Stepping into the sixth form: Freedoms and responsibilities

Girls in the sixth form act as role models for the rest of the school and there is a range of
opportunities for you to develop personal skills such as leadership, management, problem-solving,
communication, listening and mentoring skills.

Sixth formers may choose to lead and run assemblies or societies. Being a member of a society involves having an interest in the primary focus of the group, but it also involves willingness, effort and commitment to contribute to a successful team. You also learn to take responsibility for your own ideas and see them through.

Some of the societies enable you to encourage and inspire younger pupils. For example Milestones, the history society, led three assemblies during the year about different periods of history and organised a lecture for the whole school community. The Junior Drama Club is run by the lower sixth and is your chance to help younger girls develop their acting abilities through improvisation, mime, drama games and performances to a live audience.

Within all houses, both day and boarding, members of the sixth form are given responsibilities, and house staff try to work with you as much as possible in the day-to-day running of the house.  Every girl in the lower sixth is given a specific role (such as sports captain, head of house, performing arts coordinator, fund-raising coordinator) and each year we appreciate their innovative ideas and willingness to get involved, for example through raising money for the charity of the term, or in organising events that include different year groups and help them to get to know one another.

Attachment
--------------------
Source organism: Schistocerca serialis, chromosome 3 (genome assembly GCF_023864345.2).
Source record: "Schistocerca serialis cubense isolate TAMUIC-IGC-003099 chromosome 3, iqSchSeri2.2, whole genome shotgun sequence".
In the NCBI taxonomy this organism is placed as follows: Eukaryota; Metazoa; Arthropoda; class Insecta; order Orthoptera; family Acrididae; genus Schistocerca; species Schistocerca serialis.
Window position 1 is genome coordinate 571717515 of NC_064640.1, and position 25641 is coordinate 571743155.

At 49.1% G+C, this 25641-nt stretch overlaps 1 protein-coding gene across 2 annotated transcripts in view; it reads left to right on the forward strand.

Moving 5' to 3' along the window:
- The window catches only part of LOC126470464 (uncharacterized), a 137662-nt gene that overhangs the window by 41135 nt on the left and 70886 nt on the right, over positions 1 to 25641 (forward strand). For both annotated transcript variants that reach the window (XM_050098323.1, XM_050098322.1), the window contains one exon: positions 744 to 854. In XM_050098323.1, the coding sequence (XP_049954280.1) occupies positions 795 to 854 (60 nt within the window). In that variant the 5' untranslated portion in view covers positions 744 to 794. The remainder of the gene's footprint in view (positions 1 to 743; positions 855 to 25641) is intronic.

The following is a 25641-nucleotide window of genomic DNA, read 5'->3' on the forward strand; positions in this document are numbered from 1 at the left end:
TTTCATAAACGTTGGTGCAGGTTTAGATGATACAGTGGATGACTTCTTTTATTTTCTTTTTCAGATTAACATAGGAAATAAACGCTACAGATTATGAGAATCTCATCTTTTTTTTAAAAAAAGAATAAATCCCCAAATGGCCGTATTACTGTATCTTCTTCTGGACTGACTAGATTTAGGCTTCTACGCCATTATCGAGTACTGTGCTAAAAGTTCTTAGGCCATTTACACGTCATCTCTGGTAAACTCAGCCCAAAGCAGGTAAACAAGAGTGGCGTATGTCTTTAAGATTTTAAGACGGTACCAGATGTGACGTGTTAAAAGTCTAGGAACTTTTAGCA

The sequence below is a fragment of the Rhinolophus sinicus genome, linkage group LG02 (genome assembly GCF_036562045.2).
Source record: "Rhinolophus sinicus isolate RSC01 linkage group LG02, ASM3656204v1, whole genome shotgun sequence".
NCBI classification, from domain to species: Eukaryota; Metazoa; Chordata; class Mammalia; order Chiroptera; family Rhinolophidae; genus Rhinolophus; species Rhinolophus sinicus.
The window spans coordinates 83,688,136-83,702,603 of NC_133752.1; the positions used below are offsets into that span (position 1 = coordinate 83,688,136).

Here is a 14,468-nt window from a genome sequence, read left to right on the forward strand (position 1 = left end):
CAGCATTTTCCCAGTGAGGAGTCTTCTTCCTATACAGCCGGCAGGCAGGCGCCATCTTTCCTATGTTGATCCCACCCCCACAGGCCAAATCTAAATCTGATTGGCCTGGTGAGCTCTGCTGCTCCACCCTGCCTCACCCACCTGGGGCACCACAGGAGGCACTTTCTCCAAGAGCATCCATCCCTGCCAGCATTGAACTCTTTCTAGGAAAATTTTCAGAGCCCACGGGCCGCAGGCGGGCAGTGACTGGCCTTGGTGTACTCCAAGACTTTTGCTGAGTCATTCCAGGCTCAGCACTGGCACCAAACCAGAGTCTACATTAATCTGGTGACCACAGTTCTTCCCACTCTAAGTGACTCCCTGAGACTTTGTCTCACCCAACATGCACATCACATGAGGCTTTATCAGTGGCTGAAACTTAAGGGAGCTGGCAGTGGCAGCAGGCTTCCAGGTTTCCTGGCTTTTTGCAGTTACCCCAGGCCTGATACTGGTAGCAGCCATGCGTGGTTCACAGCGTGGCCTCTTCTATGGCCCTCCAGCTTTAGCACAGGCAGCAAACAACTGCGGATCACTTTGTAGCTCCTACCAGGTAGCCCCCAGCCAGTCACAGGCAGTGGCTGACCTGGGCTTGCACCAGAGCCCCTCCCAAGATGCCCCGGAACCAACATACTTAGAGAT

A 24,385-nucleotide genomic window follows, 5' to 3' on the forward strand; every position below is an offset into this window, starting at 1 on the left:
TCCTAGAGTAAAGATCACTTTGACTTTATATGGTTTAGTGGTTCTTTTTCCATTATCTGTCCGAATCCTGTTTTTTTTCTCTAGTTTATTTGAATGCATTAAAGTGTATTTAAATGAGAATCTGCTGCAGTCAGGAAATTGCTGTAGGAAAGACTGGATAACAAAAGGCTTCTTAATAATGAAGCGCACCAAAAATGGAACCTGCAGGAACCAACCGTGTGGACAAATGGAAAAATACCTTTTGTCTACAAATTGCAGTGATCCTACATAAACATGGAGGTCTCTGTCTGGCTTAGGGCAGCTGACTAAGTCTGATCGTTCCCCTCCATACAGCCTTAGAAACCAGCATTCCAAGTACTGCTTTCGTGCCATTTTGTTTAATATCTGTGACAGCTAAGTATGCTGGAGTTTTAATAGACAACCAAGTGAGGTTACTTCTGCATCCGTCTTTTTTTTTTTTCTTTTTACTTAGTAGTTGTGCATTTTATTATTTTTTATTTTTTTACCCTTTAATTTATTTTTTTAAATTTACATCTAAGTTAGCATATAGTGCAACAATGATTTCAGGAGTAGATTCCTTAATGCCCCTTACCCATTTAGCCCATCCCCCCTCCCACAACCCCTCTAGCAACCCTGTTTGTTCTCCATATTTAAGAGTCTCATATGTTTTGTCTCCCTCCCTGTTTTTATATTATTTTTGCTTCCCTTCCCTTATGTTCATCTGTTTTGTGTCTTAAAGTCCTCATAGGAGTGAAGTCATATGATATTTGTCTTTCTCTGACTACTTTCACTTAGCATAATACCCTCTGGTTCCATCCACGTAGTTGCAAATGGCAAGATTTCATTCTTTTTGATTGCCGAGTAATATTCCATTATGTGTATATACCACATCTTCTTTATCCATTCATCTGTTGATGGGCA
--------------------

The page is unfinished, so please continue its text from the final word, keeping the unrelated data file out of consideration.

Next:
We encourage all upper-sixth formers to act as mentors. The mentor programme allows the upper sixth to help and advise the lower sixth but also it ensures that younger girls know members of the upper sixth as friendly faces around school; someone to trust and confide in if they need to.

In your final year you will have the opportunity to apply for positions of leadership and responsibility in the school officer team. Becoming a school officer not only gives you individual responsibilities but recognises that you and your fellow officers play a valued part in running the school, as well as in being ambassadors and promoting the school on public occasions.

The head of school will lead the team which includes deputies in charge of mentoring and duties.  Other members of the team oversee student participation in key areas of school life such as drama, sport, choir, fundraising, Finlay and boarders in all year groups.

There are also enrichment officers who look after co-curricular activities including the lower-sixth dance and who help with social events throughout the year. An academic enrichment officer coordinates teaching and learning officers throughout the school and a communication enrichment officer collates information from student voice PR officers, edits a student newsletter, and promotes school events to the student body.

The mentoring team includes upper-sixth girls who advise lower-sixth society organisers and others who volunteer to visit lower-school forms once a week to check younger pupils’ diaries and organisation, and offer peer support, friendship and advice.

The 2017-2018 school officers are listed here.